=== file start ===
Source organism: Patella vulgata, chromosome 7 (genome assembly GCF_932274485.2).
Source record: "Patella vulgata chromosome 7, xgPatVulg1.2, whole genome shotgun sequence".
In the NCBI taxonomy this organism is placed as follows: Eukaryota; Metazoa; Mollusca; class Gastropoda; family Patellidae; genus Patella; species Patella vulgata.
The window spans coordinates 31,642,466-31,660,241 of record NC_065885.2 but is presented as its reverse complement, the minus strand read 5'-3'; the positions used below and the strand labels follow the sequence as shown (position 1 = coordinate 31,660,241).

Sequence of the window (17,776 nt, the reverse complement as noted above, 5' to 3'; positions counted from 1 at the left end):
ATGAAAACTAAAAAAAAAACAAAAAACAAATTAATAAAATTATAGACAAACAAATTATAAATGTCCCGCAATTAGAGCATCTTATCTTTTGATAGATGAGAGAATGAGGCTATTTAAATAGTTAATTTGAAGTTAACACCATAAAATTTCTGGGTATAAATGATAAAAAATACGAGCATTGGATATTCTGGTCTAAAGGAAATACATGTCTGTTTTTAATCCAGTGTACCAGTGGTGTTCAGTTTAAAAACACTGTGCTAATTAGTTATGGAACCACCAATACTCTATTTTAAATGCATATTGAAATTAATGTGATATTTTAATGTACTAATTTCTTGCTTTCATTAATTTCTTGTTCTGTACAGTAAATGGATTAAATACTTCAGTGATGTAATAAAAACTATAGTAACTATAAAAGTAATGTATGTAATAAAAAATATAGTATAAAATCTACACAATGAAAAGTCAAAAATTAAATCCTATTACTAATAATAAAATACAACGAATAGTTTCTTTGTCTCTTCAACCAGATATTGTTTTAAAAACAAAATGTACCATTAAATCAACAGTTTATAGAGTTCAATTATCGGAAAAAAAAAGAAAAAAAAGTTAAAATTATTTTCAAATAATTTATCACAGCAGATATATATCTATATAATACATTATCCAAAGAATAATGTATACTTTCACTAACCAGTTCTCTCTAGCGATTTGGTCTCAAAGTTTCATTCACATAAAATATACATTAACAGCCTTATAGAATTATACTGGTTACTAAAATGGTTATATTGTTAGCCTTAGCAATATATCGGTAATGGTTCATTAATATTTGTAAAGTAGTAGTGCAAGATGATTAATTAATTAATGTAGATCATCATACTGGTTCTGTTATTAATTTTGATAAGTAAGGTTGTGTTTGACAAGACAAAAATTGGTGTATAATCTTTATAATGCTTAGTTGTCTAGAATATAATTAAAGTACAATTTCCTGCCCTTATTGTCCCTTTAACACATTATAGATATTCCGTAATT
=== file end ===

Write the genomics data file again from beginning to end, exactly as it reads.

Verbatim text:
Source organism: Patella vulgata, chromosome 7 (genome assembly GCF_932274485.2).
Source record: "Patella vulgata chromosome 7, xgPatVulg1.2, whole genome shotgun sequence".
In the NCBI taxonomy this organism is placed as follows: Eukaryota; Metazoa; Mollusca; class Gastropoda; family Patellidae; genus Patella; species Patella vulgata.
The window spans coordinates 31,642,466-31,660,241 of record NC_065885.2 but is presented as its reverse complement, the minus strand read 5'-3'; the positions used below and the strand labels follow the sequence as shown (position 1 = coordinate 31,660,241).

Sequence of the window (17,776 nt, the reverse complement as noted above, 5' to 3'; positions counted from 1 at the left end):
ATGAAAACTAAAAAAAAAACAAAAAACAAATTAATAAAATTATAGACAAACAAATTATAAATGTCCCGCAATTAGAGCATCTTATCTTTTGATAGATGAGAGAATGAGGCTATTTAAATAGTTAATTTGAAGTTAACACCATAAAATTTCTGGGTATAAATGATAAAAAATACGAGCATTGGATATTCTGGTCTAAAGGAAATACATGTCTGTTTTTAATCCAGTGTACCAGTGGTGTTCAGTTTAAAAACACTGTGCTAATTAGTTATGGAACCACCAATACTCTATTTTAAATGCATATTGAAATTAATGTGATATTTTAATGTACTAATTTCTTGCTTTCATTAATTTCTTGTTCTGTACAGTAAATGGATTAAATACTTCAGTGATGTAATAAAAACTATAGTAACTATAAAAGTAATGTATGTAATAAAAAATATAGTATAAAATCTACACAATGAAAAGTCAAAAATTAAATCCTATTACTAATAATAAAATACAACGAATAGTTTCTTTGTCTCTTCAACCAGATATTGTTTTAAAAACAAAATGTACCATTAAATCAACAGTTTATAGAGTTCAATTATCGGAAAAAAAAAGAAAAAAAAGTTAAAATTATTTTCAAATAATTTATCACAGCAGATATATATCTATATAATACATTATCCAAAGAATAATGTATACTTTCACTAACCAGTTCTCTCTAGCGATTTGGTCTCAAAGTTTCATTCACATAAAATATACATTAACAGCCTTATAGAATTATACTGGTTACTAAAATGGTTATATTGTTAGCCTTAGCAATATATCGGTAATGGTTCATTAATATTTGTAAAGTAGTAGTGCAAGATGATTAATTAATTAATGTAGATCATCATACTGGTTCTGTTATTAATTTTGATAAGTAAGGTTGTGTTTGACAAGACAAAAATTGGTGTATAATCTTTATAATGCTTAGTTGTCTAGAATATAATTAAAGTACAATTTCCTGCCCTTATTGTCCCTTTAACACATTATAGATATTCCGTAATT